Why you should be excited about fourth-round pick Benny Snell Jr.:
He’s productive: Snell, a 5-foot-10, 224-pound running back, rushed for a program-record 3,873 yards and a program-record 48 touchdowns in three seasons at Kentucky.
He’s a closer: Snell carried eight consecutive times for 22 yards and two first downs on a series that began with 4:12 remaining and Kentucky leading Penn State by three points in the Citrus Bowl. The Wildcats eventually punted and the Nittany Lions took over with one second left in regulation.
NFL Network analyst Daniel Jeremiah called Snell a “four-minute back.”
He’s decorated: Snell was a team captain, a first-team All-SEC pick and a second-team All-American selection in 2018.
He’s in great company: Snell and Herschel Walker are the only players in SEC history to rush for at least 1,000 yards and 12 touchdowns in their first three seasons.
He’s all in: “In today's college environment, a lot of these kids are skipping their bowl games as they head into their pro careers,” General Manager Kevin Colbert pointed out. “That's a choice that they make. But when a player like Benny Snell ends up playing for his team in his bowl game, we really like to acknowledge that and give him credit for putting his team and that win over his own priorities.”
Added running backs coach Eddie Faulkner: “Very evident when you sit down with this young man how much he has passion for the game, how much he loves it, how he loves being around it. We were very interested in finding someone who had a passion and just loves football, and that's Benny Snell. As soon as you turn on his tape, and watch how he plays the game, he mirrors that same amount of passion. He plays physical, plays hard, and quite honestly represents the Steelers’ brand.”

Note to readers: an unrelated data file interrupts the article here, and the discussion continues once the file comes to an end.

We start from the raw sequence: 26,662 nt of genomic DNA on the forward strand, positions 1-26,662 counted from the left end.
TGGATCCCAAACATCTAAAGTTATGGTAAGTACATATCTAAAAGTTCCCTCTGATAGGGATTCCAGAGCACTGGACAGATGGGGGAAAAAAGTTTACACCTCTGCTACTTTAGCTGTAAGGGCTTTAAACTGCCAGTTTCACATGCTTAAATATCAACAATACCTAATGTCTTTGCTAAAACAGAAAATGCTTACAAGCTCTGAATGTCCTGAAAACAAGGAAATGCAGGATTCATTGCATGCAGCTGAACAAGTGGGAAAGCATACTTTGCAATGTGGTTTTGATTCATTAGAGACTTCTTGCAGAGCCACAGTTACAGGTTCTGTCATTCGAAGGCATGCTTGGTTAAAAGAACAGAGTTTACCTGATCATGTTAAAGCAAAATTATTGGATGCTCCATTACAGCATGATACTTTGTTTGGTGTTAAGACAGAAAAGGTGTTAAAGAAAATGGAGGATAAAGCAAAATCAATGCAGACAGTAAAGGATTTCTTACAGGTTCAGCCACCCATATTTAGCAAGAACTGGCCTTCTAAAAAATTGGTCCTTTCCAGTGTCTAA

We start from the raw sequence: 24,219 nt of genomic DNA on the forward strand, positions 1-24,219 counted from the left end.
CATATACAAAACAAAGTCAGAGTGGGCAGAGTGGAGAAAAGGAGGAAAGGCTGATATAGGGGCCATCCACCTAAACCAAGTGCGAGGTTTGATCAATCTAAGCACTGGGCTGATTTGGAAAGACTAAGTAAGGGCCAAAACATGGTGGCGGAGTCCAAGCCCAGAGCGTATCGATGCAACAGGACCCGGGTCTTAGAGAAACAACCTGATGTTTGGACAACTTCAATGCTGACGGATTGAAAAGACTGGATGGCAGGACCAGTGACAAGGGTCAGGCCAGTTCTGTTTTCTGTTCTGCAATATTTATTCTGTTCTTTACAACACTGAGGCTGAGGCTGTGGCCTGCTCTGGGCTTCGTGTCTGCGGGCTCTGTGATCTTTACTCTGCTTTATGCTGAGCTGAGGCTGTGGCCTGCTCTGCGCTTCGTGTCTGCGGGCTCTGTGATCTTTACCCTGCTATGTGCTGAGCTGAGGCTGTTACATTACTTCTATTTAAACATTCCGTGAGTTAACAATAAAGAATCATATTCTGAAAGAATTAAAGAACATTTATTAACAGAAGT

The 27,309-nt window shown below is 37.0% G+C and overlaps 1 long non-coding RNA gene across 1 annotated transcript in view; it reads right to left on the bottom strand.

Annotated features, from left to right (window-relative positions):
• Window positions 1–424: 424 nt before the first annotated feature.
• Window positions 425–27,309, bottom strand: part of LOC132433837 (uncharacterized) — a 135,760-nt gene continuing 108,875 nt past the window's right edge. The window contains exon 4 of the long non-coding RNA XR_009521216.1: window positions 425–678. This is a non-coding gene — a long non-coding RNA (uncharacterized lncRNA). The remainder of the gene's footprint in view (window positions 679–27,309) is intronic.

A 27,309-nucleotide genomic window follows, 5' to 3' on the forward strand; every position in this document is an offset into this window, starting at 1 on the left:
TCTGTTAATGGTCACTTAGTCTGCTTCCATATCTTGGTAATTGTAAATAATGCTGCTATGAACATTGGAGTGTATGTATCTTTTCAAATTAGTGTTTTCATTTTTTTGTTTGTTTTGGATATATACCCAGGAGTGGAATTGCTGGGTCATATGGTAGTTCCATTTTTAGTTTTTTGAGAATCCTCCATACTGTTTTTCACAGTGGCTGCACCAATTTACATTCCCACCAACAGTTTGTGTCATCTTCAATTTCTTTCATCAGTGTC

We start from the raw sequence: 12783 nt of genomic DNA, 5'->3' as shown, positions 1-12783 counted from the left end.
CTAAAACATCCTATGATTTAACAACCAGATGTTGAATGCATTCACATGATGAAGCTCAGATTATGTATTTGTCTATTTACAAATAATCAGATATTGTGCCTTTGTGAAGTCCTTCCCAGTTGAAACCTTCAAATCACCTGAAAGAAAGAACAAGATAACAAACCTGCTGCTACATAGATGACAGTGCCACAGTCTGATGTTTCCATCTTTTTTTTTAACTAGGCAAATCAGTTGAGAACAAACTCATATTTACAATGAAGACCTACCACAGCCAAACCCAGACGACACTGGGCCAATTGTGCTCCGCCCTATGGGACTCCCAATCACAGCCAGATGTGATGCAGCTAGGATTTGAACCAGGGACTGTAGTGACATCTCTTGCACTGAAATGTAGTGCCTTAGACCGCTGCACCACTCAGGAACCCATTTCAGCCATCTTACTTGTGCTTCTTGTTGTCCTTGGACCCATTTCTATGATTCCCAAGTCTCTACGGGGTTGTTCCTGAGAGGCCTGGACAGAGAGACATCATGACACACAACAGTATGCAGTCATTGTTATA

He helped elevate the program at Kentucky: Snell, in the estimation of draft analyst Dane Brugler of The Athletic, was “the workhorse of the Wildcats’ offense and a substantial reason for the program’s 10-win season in 2018, the first double-digit win season for Kentucky since 1977.” Head coach Mike Tomlin said Snell “was really a central figure in the culture change in terms of what went on at Kentucky, competing and winning and what he was able to do down there.”
He’s passing-game capable: Snell only had 29 receptions for 216 yards in three seasons at Kentucky, but Faulkner saw what he needed to see from Snell leading up to the draft in terms of his ability to contribute in the passing game.
“I had those same question marks, and things that I would like to see,” Faulkner said. “But what you do see him do on tape is play the Wildcat (offense). There's a lot to being a running back and non-quarterback, and catching a snap and then being able to get your eyes on your reads as a running back, and he's able to do that. That takes a lot of hand-eye coordination.
“When we worked him on the Pro Day, he caught every ball, caught it with his hands, was natural, was able to get in and out of his breaks, and run the routes we would want him to run. It was good to see. He can do all of those things.”
He has NFL bloodlines: Snell’s great uncle is Matt Snell, a running back who helped Joe Namath and the Jets shock the world by beating the Colts in Super Bowl III.
View photos of the Pittsburgh Steelers 2019 fourth round pick, RB, Benny Snell Jr.